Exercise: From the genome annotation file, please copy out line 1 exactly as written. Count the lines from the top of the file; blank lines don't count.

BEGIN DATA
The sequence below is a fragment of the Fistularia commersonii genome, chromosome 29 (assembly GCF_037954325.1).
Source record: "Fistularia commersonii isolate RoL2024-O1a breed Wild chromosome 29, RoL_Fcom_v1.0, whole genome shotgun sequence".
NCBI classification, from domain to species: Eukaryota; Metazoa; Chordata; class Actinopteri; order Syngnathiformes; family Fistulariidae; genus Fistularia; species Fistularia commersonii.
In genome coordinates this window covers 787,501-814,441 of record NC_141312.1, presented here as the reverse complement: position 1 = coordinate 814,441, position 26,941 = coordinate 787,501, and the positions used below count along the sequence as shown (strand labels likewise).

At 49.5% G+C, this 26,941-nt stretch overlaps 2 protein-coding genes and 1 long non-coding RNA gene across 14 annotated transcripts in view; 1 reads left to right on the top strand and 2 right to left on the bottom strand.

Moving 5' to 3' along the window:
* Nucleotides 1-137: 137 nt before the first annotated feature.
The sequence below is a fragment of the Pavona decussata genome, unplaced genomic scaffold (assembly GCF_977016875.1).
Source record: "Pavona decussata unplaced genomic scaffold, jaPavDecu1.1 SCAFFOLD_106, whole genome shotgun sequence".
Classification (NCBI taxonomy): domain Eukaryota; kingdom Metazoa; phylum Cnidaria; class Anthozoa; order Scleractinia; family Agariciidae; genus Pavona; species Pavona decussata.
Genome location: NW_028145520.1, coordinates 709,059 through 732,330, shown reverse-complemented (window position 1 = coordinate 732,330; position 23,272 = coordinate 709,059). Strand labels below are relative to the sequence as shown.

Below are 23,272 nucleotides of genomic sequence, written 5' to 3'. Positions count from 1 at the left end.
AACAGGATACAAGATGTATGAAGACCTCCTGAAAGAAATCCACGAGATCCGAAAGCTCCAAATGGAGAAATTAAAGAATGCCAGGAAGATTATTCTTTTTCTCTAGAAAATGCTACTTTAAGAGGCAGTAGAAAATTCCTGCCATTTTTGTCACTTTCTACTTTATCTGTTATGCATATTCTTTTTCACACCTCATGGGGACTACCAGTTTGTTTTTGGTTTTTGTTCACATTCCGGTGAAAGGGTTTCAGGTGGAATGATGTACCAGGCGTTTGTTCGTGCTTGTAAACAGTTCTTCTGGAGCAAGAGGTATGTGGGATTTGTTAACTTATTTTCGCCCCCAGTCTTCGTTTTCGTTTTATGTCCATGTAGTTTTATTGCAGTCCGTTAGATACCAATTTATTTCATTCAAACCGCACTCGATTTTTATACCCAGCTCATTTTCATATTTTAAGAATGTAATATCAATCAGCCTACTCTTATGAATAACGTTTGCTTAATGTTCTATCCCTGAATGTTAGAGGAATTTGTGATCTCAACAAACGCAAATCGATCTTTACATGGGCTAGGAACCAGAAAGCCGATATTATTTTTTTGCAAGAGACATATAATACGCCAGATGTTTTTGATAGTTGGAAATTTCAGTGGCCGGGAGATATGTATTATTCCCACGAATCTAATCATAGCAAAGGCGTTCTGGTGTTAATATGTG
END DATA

The sequence below is a fragment of the Fistularia commersonii genome, chromosome 29 (assembly GCF_037954325.1).